Japan's Honda Motor Co raised the outlook for its full-year operating profit on Wednesday thanks to weaker yen, but warned against over-optimism as it saw the chips shortage continuing and was concerned about an economic slowdown.
The mixed view from Honda reflected sentiment held widely among Japanese carmakers that although demand is strong and recovery from COVID-19 is underway, they have yet to completely shrug off negative factors hindering operations.
Honda raised its operating profit forecast to 830 billion yen ($6.15 billion) from 810 billion for the year ending March 31.
Like other automakers, Honda's production for the first-quarter was hit by the global semiconductor shortage and China's COVID-19 lockdowns that disrupted supplies of parts.
Still, the impact from the lockdown on production was already taken into account when Honda said at the start of the fiscal year that it aimed to sell 4.2 million automobiles, executive vice president Kohei Takeuchi said.
"The lockdown in Shanghai has been lifted, and in June and July, we saw an increase in output compared to the same month a year ago, so the situation has almost normalized," Takeuchi said.
The chips shortage, though, will continue through this fiscal year even though there are reports of a surplus of semiconductors for computers and cell phones, the executive said.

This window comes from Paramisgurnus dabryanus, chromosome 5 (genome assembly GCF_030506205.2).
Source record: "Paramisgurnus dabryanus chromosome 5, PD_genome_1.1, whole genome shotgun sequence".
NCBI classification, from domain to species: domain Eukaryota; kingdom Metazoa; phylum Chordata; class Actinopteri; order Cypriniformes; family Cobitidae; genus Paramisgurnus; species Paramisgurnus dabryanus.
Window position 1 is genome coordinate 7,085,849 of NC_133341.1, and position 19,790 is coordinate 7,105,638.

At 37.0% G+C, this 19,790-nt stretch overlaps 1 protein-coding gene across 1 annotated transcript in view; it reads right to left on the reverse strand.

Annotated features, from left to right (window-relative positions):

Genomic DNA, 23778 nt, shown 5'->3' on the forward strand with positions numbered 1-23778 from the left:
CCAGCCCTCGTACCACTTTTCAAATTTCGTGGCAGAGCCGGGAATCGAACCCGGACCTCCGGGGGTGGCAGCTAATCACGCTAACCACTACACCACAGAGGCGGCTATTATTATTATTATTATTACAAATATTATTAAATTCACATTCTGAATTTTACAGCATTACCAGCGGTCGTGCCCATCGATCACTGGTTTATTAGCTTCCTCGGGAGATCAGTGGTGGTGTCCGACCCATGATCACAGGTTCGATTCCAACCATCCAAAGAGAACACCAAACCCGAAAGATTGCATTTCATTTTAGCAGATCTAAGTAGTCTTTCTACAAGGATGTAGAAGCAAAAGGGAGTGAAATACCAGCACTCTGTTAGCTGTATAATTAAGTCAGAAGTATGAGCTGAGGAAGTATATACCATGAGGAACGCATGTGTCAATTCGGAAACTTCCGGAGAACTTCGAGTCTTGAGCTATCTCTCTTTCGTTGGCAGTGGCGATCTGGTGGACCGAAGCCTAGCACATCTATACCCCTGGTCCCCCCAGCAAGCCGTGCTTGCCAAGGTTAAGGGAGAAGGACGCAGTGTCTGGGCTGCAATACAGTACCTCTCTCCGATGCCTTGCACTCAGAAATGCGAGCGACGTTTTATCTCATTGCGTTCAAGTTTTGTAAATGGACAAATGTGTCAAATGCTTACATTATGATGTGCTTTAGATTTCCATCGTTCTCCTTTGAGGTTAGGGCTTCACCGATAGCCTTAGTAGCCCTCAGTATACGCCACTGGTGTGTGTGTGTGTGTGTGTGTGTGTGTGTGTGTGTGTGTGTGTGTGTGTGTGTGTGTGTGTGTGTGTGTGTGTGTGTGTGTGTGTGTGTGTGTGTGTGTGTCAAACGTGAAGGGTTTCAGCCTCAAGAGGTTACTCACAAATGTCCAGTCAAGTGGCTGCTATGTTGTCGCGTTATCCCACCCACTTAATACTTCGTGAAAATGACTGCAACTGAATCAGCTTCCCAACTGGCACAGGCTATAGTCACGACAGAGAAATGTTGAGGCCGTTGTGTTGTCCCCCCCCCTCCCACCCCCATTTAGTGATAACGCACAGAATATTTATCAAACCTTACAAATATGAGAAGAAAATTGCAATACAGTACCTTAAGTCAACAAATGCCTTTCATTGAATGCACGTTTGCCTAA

The Japanese automaker posted a smaller-than-expected 9% drop in operating profit for the three months ended June 30 at 222.2 billion yen, as a weaker yen helped ease some of the pain from curtailed production and increased material costs. The result beat an average estimate of 200.2 billion yen in a poll of 10 analysts by Refinitiv.
In the United States, Honda's key market, retail sales halved for the April-June quarter, plagued by low inventories at dealers despite strong demand.
U.S. dealers only have about 20,000 in inventories, Takeuchi said, adding that clearing a backlog of deliveries to customers was its priority, while it was also monitoring the economic impact of inflation and higher interest rate.
"Even though a considerable number of units have fallen due to the coronavirus, we have set up a system that enables us to secure profits in North America," he said. "We are considering further reduction of fixed costs as a measure if necessary."
Honda's rival Subaru Corp said last week it expected strong demand from U.S. car buyers to continue while Suzuki Motor Corp predicted the company would see an operating profit so long as it delivered enough cars to cover a backlog of orders.
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